While seeking free tax preparation, be on the alert for scammers. Thousands of filers looking for federal and state tax help lose money and hits on their credit from identity thieves. Criminals may impersonate a tax help provider to receive personal information or a quick payment for fraudulent services. They may use websites to collect banking information or credit card numbers.
For example, a tax assistance preparer should always sign your tax refund. Anyone you pay (or not pay) to do your taxes must have a valid Preparer Tax Identification Number. It is a red flag if a free tax service does not have one or refuses to sign the return.
The IRS does not contact individuals by text, email, or social media channels. Scammers may also call, send mail, or show up in person claiming to be IRS officials.
Emails and text messages may have links about accepting tax refund payments. Scammer websites may ask for personal information, such as Social Security number, driver’s license number, birthday, and address.
Signs of a scammer include the following:
· Demanding payments by wire transfer, gift cards, or prepaid debit cards
· Demanding payment without answer questions or an opportunity to appeal
· Threatening to involve local law enforcement or immigration officers
· Threatening to suspend or revoke business licenses, driver’s licenses, immigration status, or Social Security number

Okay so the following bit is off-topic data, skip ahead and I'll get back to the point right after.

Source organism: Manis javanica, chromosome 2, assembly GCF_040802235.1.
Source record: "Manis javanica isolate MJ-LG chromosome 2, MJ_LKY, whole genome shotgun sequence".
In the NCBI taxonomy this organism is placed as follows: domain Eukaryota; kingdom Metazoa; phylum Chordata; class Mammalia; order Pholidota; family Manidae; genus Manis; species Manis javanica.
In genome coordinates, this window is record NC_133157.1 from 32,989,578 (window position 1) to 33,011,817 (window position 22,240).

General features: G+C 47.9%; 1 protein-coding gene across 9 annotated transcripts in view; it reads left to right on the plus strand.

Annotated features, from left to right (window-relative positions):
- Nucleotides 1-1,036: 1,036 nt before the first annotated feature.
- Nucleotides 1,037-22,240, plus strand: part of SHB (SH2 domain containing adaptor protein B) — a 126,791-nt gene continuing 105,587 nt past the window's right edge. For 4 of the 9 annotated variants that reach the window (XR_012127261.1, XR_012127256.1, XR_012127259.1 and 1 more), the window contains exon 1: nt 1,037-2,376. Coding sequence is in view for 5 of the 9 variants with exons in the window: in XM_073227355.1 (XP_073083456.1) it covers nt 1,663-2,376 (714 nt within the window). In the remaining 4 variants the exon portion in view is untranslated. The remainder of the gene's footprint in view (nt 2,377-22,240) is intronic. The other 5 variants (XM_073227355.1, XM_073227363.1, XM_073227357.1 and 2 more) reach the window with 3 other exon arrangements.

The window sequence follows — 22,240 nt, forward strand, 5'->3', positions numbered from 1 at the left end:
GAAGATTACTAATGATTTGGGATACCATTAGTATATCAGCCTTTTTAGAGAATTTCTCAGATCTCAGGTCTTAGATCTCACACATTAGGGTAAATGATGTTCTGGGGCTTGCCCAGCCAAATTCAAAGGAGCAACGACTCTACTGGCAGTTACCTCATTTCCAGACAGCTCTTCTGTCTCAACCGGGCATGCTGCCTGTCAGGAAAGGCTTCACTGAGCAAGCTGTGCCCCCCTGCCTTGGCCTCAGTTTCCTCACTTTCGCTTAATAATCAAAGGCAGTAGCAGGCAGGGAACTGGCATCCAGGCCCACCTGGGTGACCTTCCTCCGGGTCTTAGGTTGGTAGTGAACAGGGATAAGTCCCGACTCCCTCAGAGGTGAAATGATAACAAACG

· Payments made to anyone but “United States Treasury”
· Requests for small fees to process refund payments
· Calls from the Federal Depository Insurance Corporation (FDIC) for bank information
· Threatening to put a lien on your home, property, or assets
· Asking for personal information, like mother’s maiden name, passport numbers, or bank PIN codes
The IRS mails notices about owed taxes and payment methods. The IRS will send a notification letter if the case goes to a debt collector.
If a representative comes to your home or business, they will present two forms of official identification; a pocket commission and a government card (HSPD-12).
You can report suspected scammers to the government. Contact the Treasury Inspector General for Tax Administration or the Federal Trade Commission about phone scams. For emails, contact the IRS’ phishing department.
Scammers are not limited by the tax season, as fraud happens all year long. The pandemic and stimulus payments created more opportunities for scammers to pursue personal and financial information.
Similarly, email and text messages may claim to avoid taxes by hiding money through overseas accounts or cryptocurrency. Avoid offers about settling tax debt for pennies on the dollar or prolonging unemployment benefits. Anything that sounds too good to be usually is.